Mass Violence and Terrorism Victimization: What We Know from Research- and Practice-Based Evidence

Research Report

Mass Violence and Terrorism Victimization: What We Know from Research- and Practice-Based Evidence

Abstract

Mass violence and terrorism victims, who include not only people who were injured or killed but also people who were present but not injured and family members of injured or deceased victims, may face a range of harms as a result of the event, including traumatic injuries; psychological harms such as posttraumatic stress disorder (PTSD), depression, and prolonged grief; and unexpected financial costs. Because of their inherently large scale, mass violence and terrorism events pose distinctive challenges for response and recovery. These incidents can overwhelm local communities’ response and victim assistance efforts and require a coordinated, cross-sector approach. This research report summarizes evidence from the best available research, practice, and contextual materials on this subject.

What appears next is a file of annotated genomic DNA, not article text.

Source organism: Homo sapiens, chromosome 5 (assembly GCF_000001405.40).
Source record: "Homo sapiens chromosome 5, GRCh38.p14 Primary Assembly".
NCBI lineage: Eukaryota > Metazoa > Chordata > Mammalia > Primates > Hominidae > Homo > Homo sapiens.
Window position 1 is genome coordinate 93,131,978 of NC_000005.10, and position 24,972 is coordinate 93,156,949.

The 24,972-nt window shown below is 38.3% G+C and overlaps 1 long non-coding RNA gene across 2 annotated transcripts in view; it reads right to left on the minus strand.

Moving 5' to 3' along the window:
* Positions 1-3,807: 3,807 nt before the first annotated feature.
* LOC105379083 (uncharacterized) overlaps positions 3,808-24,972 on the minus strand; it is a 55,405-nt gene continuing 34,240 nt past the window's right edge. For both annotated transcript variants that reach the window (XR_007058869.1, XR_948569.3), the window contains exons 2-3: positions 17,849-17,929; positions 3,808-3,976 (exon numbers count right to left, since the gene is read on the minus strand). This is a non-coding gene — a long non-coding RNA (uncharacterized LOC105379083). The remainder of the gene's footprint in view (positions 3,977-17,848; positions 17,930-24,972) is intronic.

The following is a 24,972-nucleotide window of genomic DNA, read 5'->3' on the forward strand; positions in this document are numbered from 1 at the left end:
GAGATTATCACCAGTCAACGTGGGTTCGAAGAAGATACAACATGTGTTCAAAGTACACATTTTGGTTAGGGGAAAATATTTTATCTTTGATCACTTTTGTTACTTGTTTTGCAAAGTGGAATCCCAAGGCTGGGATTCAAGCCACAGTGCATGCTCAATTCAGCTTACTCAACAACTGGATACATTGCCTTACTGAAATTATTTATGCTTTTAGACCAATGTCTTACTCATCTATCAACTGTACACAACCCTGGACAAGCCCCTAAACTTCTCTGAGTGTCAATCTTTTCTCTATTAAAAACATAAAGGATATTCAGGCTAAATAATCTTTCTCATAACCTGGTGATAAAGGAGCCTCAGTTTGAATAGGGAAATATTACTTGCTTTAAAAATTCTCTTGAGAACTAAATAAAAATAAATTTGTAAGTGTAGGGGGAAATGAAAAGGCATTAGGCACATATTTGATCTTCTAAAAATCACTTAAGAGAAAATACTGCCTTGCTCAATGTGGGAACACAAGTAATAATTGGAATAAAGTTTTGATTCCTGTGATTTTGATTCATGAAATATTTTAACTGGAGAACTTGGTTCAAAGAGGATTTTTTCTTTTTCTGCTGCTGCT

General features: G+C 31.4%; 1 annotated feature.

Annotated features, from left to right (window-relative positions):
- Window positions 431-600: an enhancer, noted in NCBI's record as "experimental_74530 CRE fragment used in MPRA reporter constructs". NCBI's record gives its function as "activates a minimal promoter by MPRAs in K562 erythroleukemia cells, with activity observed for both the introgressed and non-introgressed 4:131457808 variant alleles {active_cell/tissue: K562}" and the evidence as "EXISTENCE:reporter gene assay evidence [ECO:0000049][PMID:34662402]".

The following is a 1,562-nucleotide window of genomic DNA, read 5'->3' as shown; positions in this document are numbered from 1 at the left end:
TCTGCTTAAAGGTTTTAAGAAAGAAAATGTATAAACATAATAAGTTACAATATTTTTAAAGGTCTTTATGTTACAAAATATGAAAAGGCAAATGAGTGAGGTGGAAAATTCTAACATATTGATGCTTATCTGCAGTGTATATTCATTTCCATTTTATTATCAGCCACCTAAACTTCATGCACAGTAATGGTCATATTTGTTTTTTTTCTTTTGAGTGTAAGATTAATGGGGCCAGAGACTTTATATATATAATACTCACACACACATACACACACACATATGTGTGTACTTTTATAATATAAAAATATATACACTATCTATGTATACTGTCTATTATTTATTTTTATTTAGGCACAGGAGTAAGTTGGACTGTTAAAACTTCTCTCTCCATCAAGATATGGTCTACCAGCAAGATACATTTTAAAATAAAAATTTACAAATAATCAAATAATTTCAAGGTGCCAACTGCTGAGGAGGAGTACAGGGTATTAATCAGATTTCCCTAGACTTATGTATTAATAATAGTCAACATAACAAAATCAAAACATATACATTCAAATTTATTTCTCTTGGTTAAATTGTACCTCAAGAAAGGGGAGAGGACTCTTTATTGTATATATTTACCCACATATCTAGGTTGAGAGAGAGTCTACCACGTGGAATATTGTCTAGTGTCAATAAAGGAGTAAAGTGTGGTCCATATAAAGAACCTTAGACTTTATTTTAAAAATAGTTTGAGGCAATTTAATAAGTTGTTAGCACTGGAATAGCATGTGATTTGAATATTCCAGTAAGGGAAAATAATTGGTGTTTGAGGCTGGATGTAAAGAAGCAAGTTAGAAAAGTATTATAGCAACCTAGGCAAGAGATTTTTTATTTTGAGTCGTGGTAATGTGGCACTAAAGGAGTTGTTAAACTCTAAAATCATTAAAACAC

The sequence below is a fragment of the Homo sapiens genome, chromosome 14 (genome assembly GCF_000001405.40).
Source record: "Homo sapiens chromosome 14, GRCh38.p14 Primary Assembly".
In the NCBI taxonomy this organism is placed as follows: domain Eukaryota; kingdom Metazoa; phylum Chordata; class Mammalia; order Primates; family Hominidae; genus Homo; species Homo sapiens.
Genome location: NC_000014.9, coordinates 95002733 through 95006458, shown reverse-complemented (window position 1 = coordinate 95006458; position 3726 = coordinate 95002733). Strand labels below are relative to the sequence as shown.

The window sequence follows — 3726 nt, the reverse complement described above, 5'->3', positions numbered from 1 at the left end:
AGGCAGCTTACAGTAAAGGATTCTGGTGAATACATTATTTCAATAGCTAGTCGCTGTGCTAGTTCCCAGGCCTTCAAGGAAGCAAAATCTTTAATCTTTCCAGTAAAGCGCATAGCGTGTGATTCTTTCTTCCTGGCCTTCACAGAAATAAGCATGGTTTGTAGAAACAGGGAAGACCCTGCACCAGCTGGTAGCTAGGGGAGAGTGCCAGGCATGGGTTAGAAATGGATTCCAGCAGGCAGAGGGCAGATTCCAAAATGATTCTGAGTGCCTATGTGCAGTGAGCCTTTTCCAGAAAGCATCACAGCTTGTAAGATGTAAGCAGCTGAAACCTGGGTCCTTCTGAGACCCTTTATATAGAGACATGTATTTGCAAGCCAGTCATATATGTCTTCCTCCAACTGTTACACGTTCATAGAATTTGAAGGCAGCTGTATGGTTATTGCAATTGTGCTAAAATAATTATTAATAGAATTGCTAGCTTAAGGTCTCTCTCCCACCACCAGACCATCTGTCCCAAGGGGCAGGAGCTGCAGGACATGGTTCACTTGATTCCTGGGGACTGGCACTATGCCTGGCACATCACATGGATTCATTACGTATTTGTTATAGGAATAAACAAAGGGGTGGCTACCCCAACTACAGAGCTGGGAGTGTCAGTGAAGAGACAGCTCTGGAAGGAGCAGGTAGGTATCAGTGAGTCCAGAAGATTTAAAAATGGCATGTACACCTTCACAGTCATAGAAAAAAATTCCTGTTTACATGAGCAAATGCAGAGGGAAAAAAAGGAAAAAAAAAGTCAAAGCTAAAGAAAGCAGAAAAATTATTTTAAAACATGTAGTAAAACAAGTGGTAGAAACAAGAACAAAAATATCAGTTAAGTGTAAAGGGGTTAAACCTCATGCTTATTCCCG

External Link:

https://ncvc.dspacedirect.org/bitstream/handle/20.500.11990/2142/CVR%20Synthesis_MassViolenceTerrorism_Synthesis.pdf

Research Area: 

Centers

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